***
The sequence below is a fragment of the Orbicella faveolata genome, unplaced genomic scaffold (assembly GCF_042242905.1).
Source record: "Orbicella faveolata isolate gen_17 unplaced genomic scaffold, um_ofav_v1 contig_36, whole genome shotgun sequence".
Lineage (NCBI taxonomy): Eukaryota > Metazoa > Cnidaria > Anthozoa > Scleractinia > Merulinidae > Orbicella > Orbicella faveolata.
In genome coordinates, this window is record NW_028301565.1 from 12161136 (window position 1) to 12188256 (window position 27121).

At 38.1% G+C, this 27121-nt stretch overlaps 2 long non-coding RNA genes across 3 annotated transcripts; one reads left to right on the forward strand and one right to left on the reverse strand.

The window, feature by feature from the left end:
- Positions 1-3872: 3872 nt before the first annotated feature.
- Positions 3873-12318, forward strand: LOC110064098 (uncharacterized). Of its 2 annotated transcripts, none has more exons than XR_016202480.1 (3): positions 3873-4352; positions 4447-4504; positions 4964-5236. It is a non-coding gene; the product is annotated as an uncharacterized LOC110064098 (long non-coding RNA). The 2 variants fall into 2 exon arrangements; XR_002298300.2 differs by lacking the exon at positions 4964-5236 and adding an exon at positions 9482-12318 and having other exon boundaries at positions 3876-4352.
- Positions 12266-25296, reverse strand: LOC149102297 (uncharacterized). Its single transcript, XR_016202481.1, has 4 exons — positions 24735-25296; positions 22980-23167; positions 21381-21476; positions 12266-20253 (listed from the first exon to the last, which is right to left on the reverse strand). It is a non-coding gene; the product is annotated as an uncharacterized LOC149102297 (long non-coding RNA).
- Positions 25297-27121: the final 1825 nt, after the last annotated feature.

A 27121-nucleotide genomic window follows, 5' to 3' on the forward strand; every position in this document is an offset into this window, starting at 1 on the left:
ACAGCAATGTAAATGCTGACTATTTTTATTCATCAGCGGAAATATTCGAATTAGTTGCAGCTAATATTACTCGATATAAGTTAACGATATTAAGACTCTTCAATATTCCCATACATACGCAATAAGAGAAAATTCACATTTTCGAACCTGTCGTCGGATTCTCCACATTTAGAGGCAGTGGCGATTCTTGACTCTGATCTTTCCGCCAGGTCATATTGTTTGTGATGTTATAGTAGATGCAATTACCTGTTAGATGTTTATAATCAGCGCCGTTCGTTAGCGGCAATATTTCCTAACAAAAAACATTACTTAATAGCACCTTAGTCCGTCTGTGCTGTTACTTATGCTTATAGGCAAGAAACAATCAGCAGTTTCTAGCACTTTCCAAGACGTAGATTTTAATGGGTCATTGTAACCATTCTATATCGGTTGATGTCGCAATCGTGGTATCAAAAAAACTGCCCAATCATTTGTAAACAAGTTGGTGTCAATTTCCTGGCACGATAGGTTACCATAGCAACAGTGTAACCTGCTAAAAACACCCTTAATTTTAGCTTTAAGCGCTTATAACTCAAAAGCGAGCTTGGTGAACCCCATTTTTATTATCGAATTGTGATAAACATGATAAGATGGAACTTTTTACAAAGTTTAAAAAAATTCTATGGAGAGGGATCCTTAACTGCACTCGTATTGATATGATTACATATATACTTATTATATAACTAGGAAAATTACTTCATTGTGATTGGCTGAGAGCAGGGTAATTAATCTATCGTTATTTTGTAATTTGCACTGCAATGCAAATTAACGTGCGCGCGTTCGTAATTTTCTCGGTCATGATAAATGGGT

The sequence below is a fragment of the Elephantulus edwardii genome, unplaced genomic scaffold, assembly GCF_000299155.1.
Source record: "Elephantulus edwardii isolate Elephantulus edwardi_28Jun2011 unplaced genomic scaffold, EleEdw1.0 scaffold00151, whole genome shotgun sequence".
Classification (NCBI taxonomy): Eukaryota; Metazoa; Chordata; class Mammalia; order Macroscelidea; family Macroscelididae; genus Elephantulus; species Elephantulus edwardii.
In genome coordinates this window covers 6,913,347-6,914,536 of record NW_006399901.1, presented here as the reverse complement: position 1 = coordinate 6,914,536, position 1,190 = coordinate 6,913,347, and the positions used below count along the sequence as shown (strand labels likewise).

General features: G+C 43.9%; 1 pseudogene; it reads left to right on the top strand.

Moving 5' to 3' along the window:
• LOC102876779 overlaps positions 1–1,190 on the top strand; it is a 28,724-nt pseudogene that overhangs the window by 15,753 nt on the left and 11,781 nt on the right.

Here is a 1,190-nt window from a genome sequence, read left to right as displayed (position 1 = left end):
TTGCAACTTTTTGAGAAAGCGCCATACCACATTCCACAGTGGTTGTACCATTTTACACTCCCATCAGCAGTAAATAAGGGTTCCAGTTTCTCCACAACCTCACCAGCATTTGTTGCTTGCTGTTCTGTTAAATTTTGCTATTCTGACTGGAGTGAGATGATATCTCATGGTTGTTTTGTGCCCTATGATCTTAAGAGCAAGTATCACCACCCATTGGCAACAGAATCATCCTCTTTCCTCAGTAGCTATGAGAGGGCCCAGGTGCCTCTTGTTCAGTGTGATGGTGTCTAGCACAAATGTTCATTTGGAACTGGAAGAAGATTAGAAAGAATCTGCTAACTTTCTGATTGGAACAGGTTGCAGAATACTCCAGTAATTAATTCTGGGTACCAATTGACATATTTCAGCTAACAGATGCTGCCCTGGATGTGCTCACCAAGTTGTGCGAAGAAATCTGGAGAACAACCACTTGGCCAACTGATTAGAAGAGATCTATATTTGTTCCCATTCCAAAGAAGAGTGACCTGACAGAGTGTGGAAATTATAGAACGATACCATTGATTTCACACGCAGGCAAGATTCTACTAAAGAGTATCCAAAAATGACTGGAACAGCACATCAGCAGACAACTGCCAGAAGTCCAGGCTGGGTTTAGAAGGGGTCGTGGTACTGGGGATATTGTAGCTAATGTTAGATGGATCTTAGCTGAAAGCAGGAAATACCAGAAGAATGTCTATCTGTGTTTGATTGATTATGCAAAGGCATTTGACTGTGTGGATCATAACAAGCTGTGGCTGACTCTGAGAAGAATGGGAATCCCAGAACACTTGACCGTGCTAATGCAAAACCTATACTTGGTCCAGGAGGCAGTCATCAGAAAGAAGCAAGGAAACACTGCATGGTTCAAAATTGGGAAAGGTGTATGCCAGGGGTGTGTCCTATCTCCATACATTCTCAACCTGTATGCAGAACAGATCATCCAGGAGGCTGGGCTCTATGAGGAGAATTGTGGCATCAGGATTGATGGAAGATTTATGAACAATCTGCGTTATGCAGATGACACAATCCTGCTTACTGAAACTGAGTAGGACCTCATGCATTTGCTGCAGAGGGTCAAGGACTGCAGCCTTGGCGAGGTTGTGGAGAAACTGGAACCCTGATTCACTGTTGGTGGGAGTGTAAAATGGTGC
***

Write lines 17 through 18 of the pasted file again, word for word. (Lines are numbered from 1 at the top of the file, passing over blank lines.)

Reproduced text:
General features: G+C 43.9%; 1 pseudogene; it reads left to right on the top strand.

Moving 5' to 3' along the window: